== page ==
Tuesday, March 4, 2014

Garden Gnomes, Owls and Minions, Oh My! + Notes That Have Made Teaching Clay Easier For Me!

If you follow me on Instagram, you know, we are finished with clay in the art room. Now is the time we sit and wait for them to dry and then I will take them to the high school to get fired. We don't have a kiln, so the high school ceramic's teacher fires them for us. How nice is that?

For most of my students, this is their first time working with clay. I have to say, I am one proud teacher, they rocked it!

Check, check, check it out!!

6th and 8th grade work in its entirety, phew!!

6th grade students worked on pinch pot fish and owls

7th graders made pinch pot minions

8th graders made a 3 pinch pot Garden Gnome

Things that I am learning about teaching clay and ceramics:

  • If you are teaching more than one grade, teach all your clay projects at one time. Meaning have a week set up where each class does clay. Your room is going to get messy, but it will get messy all at once, not from week to week when you stagger your projects. Trust me, your janitor will thank you for it! * Our janitor is super kind, a parent and he works hard at his job. He hasn't complained once about the messy art room and he is always excited to see the art that the students are making.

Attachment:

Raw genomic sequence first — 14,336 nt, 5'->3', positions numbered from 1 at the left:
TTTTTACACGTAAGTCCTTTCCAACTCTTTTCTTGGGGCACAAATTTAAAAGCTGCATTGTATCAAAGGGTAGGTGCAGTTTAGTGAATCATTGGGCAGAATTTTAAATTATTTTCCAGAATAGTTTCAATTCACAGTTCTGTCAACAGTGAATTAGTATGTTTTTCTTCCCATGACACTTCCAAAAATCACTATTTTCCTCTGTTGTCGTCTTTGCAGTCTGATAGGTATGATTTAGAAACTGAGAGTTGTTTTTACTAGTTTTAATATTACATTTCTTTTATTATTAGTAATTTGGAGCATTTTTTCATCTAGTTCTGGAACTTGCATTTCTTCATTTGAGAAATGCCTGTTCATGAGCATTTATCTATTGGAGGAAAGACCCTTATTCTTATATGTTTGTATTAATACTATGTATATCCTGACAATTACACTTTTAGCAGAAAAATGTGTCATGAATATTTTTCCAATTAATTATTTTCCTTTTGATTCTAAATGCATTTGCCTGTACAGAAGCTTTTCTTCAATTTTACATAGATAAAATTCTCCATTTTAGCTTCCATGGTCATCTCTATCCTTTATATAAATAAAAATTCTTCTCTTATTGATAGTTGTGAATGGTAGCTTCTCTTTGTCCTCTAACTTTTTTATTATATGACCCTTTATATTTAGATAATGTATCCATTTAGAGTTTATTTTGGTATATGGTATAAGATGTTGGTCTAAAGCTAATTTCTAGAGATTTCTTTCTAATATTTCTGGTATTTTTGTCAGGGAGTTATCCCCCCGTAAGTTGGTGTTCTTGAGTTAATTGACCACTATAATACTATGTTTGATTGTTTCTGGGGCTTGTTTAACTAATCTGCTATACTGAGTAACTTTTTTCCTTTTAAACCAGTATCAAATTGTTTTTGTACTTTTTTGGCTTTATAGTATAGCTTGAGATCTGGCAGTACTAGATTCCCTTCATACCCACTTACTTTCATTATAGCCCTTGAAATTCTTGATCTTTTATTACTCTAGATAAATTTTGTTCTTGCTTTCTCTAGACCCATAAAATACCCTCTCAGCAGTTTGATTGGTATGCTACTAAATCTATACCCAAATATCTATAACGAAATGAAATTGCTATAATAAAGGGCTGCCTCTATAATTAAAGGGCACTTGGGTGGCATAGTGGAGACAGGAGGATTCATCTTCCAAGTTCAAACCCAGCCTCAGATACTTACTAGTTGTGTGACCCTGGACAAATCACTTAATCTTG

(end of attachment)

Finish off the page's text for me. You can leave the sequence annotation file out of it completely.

• Make sure you have something to put the clay on for each student. When I was student teaching, a parent had made each student a clay board for their work. I don't have that at my school but a teacher gifted us a roll of paper that is used at their chicken farm. I rolled the paper all over the desks and kept it till we were done with our projects. My last period class rolled it up and threw it away. This kept our tables clean and clean up was easy to delegate.
  • Write clay vocabulary on the board so you can refer back to it when students have questions. Students are going to forget slip and score, but if it's on the board they know where to look to see what they are supposed to do. If they forgot, you can bet another student will say "it's on the board"
  • Make examples and have pictures up of other examples. If you are lucky enough to have an active board, have images up that they can reference. I passed around my fired ceramic gnome with the glaze so students could feel and see what the end product would look like. For the visual learners, this is key!
  • Have a rubric! ( For some reason I didn't save mine on the computer but I might scan some in for you)

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